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Boring Stocks, Exciting Dividends
04/27/2011 3:25 pm EST
Procter & Gamble exemplifies the attraction of blue chips with long histories of boosting dividends, writes James Trippon in Global Profits Alert.
I thought it would be relevant to reiterate just how important dividends and dividend growth are as components of your portfolio's overall performance. The chart below indicates that dividends have historically accounted for half of equity investment returns.
The dividend increase streaks among this quartet of blue chips are nothing short of impressive—and while none of these stocks feature a 5% or 6% yield, there is something to be said for reliability in dividend investing.
These companies are certainly dependable when it comes to boosting their payouts, and multi-year or multi-decade streaks of doing so highlight the usefulness of having a couple of these "boring" stocks in your portfolio.
Speaking of boring, P&G might be the most boring among this group. Given its controversial nature, it's hard to say the oil business is bland, and while IBM isn't Apple (AAPL), at least it's a tech company and that's probably more interesting to most folks than P&G's consumer-products stable.
Here's what's exciting about P&G and other supposedly boring companies of this stripe: dividend growth. When P&G hiked its dividend (by 9%) earlier this month, it was the 55th consecutive year the company had done so.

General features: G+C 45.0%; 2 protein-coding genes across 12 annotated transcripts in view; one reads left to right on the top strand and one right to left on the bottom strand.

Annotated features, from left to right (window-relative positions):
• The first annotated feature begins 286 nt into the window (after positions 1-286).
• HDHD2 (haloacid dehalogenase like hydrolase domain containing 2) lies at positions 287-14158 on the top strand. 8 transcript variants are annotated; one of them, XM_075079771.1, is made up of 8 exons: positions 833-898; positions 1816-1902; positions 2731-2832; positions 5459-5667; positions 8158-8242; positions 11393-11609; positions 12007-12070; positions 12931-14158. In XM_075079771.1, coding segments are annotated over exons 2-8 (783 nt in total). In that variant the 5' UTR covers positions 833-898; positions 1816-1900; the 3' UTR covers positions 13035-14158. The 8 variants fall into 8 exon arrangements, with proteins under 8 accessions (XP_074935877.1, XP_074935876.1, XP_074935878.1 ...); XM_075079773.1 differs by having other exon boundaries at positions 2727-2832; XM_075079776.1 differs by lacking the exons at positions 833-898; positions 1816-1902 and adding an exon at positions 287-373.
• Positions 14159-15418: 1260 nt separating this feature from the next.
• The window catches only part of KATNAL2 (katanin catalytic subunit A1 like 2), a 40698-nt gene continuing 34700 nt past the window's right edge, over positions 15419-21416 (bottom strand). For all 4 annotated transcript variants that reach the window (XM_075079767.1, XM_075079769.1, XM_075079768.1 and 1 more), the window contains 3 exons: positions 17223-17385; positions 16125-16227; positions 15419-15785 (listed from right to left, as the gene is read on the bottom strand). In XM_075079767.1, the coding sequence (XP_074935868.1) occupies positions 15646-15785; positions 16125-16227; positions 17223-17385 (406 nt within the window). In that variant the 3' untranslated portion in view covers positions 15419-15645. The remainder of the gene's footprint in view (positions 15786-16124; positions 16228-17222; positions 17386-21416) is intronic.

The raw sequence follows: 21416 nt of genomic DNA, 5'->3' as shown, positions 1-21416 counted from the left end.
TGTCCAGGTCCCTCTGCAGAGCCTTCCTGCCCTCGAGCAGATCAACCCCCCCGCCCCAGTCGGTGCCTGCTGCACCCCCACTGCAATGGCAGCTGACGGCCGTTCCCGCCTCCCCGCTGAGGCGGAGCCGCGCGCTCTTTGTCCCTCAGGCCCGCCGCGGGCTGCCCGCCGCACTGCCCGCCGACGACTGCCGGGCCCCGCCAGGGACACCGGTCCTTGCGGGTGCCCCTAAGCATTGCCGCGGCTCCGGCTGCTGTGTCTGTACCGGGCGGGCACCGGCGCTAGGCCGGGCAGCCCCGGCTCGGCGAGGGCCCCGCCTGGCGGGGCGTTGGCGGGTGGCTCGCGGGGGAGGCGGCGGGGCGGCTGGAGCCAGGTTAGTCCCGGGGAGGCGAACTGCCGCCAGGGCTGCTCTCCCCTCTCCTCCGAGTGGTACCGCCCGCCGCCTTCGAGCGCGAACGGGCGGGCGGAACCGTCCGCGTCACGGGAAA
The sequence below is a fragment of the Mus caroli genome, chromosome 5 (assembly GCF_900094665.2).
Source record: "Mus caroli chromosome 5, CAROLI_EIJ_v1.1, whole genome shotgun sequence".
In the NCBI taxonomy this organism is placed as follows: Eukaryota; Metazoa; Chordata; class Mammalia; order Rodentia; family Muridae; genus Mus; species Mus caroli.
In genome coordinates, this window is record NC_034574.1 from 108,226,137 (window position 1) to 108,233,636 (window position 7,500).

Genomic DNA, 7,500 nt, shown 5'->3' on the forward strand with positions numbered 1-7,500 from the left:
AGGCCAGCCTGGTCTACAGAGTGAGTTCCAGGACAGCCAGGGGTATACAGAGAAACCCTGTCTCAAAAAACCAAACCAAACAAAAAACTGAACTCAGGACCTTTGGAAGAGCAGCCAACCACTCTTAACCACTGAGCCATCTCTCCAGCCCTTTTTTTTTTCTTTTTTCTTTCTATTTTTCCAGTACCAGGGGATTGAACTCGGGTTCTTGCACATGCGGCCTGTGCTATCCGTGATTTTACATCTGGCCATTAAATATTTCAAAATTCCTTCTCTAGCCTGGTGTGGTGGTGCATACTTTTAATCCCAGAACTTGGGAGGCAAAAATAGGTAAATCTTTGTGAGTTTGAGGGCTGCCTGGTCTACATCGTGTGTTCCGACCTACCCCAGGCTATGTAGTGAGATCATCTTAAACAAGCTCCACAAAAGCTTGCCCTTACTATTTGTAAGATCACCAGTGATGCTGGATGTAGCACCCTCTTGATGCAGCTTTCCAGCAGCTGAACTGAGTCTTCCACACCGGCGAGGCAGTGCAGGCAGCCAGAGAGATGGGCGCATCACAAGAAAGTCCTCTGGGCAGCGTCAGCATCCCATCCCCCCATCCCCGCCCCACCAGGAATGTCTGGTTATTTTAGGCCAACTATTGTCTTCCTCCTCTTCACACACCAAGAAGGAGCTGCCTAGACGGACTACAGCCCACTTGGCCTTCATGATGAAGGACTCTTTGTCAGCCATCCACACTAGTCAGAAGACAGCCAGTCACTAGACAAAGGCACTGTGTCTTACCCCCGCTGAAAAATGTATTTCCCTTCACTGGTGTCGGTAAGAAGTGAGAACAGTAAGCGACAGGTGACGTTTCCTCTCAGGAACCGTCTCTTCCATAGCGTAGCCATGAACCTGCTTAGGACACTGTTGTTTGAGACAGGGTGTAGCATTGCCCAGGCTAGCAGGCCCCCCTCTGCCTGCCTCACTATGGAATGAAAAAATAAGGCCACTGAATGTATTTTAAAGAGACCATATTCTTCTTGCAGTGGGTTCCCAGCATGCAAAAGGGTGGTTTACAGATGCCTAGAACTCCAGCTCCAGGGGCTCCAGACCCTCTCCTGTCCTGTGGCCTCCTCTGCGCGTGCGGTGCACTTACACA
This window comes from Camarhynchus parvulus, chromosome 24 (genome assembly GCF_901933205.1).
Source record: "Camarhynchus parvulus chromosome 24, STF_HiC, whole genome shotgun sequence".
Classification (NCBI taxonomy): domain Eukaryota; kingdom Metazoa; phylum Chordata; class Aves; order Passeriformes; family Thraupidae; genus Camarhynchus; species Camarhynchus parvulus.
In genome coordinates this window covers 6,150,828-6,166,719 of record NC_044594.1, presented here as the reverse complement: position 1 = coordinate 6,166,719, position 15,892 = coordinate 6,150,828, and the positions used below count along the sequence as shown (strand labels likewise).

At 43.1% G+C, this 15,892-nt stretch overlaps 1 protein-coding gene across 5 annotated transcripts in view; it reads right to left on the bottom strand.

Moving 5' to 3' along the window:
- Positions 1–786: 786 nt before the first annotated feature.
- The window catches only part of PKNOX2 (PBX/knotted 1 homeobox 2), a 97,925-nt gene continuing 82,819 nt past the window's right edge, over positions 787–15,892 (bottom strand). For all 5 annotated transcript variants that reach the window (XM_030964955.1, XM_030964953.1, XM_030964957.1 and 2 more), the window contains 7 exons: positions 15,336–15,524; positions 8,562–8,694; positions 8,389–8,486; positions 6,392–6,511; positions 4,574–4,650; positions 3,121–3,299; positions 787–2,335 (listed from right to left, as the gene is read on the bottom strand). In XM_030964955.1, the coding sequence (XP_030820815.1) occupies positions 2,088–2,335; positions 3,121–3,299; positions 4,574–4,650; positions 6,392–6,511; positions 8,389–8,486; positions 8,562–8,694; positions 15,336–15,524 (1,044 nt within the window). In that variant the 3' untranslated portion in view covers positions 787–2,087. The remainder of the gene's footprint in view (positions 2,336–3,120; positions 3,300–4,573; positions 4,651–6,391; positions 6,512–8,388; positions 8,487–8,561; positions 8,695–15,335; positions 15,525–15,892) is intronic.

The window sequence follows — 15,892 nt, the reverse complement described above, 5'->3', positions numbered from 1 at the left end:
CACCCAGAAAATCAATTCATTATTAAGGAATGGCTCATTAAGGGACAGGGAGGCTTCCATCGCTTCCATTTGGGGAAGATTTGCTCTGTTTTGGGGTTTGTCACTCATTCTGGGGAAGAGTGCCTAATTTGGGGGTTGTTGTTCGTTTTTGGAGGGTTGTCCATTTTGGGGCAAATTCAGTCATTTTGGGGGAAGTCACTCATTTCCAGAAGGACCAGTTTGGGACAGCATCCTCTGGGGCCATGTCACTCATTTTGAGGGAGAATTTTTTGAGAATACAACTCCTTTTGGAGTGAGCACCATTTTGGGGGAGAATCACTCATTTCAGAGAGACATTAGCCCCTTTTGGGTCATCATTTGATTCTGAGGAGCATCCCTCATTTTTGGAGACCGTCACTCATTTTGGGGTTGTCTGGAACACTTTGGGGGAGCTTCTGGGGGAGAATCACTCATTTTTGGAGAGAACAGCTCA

[IBM hiked its dividend 15% this week, while Exxon Mobil boosted its payout 7%. Chevron reports earnings Friday—Editor.]
I'll let the chart do the talking.
The chart only shows 2000 to 2009 (P&G currently pays $2.10 per share per year), but you get the point: The trend with this dividend is decidedly bullish, and there is no reason to believe that trend will reverse anytime soon.
[P&G shares now yield 3.3%, IBM 1.6%, Exxon Mobil 2%, and Chevron 2.7%—Editor.].
I could regale you with fancy mathematical formulas that illustrate the efficacy of investing in dependable dividend raisers, but sometimes it's best to keep things simple. Try this equation: Dependability + Dividend Growth x Reinvested Dividends = A much better portfolio. Or D+DGxRD=$.
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